Many recent theories of perception and cognition suggest that the brain uses internal models of the world to predict forthcoming events. There exists compelling evidence from a wide range of studies that prediction occurs during language comprehension and listening to music, as well. A successful system of this type needs to predict the content of future events (‘what’) but also event timing (‘when’). Across perceptual and cognitive studies more broadly, these research questions are often addressed in the context of a Bayesian framework. In language research, predictive psycholinguistic models such as analysis-by-synthesis provide useful heuristic models to frame the architecture. The experimental research we pursue to address predictive mechanisms draws on a variety of phenomena across many domains in order to investigate what elementary representations and operations are employed in predicting the (near) future.
A central yet unanswered question in neuroscience concerns the cortical mechanisms by which the brain predictively controls perception and higher-level cognitive functions, e.g., language. My studies investigate how predictions about upcoming stimuli are implemented in brain circuits at different spatial scales, via which mechanisms sensory predictions aid perception and higher-level cognitive function, and how the brain’s predictive machinery may be utilized to systematically improve sensory and memory functions.
Our brain not only processes incoming information from the environment, but also continuously predicts upcoming events. These predictions can be based on different representational structures in the brain: some originate from abstract models of the world (schemas), while others rely on unique autobiographical experiences. Can we differentiate these predictions based on their neurobiological underpinnings and algorithmic nature?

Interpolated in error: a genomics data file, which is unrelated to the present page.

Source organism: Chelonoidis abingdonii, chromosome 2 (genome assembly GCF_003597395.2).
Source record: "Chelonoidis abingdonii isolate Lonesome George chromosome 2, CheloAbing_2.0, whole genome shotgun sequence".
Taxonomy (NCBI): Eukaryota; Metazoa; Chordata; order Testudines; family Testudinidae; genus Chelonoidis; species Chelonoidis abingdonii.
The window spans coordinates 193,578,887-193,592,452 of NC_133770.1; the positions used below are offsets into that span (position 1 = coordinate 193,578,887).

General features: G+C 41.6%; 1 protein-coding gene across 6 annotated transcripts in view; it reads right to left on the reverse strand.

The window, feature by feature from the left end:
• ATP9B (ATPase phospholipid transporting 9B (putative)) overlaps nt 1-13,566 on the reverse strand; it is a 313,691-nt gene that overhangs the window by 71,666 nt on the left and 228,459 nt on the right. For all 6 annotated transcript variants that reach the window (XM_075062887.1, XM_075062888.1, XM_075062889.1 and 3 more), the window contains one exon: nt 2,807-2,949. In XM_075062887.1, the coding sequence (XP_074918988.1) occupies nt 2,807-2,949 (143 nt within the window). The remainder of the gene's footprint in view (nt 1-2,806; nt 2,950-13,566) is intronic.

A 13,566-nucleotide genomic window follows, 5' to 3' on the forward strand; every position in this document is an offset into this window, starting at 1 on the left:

Musicians are often said to possess "good timing". Technically, this time-based behavior can be defined as appropriate action based on accurate prediction. Or, phrased differently: musicians know when to play because they estimate whenevents will occur in the music. This ubiquitous process is of importance in such diverse domains as sports, dancing, or maneuvering urban traffic.
Our environment contains a rich spectrum of physical signals carrying different types of information. These signals can artificially be assigned to three entities: the What, relating to the type of event, the Where, pertaining to an object's position in space, and the When, giving the event a position in time.
Attention to sensory stimuli is never uniformly distributed. We tested whether time-based and feature-based aspects of sensory attention interact in facilitating the detection of new stimuli in a stream. We recorded behavioural and encephalographic (EEG) data while participants attended to repeating pure tones (standard tones) which unpredictably changed in feature (deviant tones). Participants responded more rapidly to deviant tones longer waited for (time or Hazard rate effect), as well as to deviant events carrying larger rather than smaller deviancy magnitudes (feature effect).
Advancements in science necessitate theories, to make sense of observations and to predict new observations, but also sensitive methods to enable observations at the right scale. As we need a telescope to look at the galaxy far away, we need methods to record and perturb the human brain at multiple scales from the level of networks, areas, cortical layers, columns, and single units. Our lab aims to advance methods for human neuroscience across these scales.
In a series of auditory experiments using the roving standard paradigm, I manipulate both time-based (when) and feature-based (what) aspects of prediction to determine if and how they facilitate behavior. Electroencephalographic (EEG) data is concurrently recorded to verify if high or low frequencies differentially encode predictions.